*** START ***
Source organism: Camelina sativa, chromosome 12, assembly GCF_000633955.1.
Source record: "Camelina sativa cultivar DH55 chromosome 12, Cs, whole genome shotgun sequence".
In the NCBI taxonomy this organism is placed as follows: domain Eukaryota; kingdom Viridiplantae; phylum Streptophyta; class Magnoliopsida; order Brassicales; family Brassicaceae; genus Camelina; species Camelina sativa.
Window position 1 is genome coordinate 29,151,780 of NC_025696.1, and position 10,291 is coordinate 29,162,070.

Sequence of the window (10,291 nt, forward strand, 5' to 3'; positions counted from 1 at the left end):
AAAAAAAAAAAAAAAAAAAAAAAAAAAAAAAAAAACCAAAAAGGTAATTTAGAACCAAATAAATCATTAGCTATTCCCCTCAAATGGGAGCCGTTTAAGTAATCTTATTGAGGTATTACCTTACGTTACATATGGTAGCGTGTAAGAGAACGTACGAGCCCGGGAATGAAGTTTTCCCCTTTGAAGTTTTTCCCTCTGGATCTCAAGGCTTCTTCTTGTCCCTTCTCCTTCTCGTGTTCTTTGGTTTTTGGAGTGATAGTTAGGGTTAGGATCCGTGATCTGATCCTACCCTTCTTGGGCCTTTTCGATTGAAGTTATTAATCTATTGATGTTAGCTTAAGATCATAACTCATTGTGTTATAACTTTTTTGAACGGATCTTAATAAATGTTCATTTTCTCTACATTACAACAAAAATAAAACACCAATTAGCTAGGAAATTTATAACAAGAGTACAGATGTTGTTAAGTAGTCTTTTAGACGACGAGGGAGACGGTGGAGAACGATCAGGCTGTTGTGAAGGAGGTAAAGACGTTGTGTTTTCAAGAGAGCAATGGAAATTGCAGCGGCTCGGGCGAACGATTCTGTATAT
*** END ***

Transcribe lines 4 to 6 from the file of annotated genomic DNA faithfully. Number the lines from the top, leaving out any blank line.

Window position 1 is genome coordinate 29,151,780 of NC_025696.1, and position 10,291 is coordinate 29,162,070.

Sequence of the window (10,291 nt, forward strand, 5' to 3'; positions counted from 1 at the left end):
AAAAAAAAAAAAAAAAAAAAAAAAAAAAAAAAAAACCAAAAAGGTAATTTAGAACCAAATAAATCATTAGCTATTCCCCTCAAATGGGAGCCGTTTAAGTAATCTTATTGAGGTATTACCTTACGTTACATATGGTAGCGTGTAAGAGAACGTACGAGCCCGGGAATGAAGTTTTCCCCTTTGAAGTTTTTCCCTCTGGATCTCAAGGCTTCTTCTTGTCCCTTCTCCTTCTCGTGTTCTTTGGTTTTTGGAGTGATAGTTAGGGTTAGGATCCGTGATCTGATCCTACCCTTCTTGGGCCTTTTCGATTGAAGTTATTAATCTATTGATGTTAGCTTAAGATCATAACTCATTGTGTTATAACTTTTTTGAACGGATCTTAATAAATGTTCATTTTCTCTACATTACAACAAAAATAAAACACCAATTAGCTAGGAAATTTATAACAAGAGTACAGATGTTGTTAAGTAGTCTTTTAGACGACGAGGGAGACGGTGGAGAACGATCAGGCTGTTGTGAAGGAGGTAAAGACGTTGTGTTTTCAAGAGAGCAATGGAAATTGCAGCGGCTCGGGCGAACGATTCTGTATAT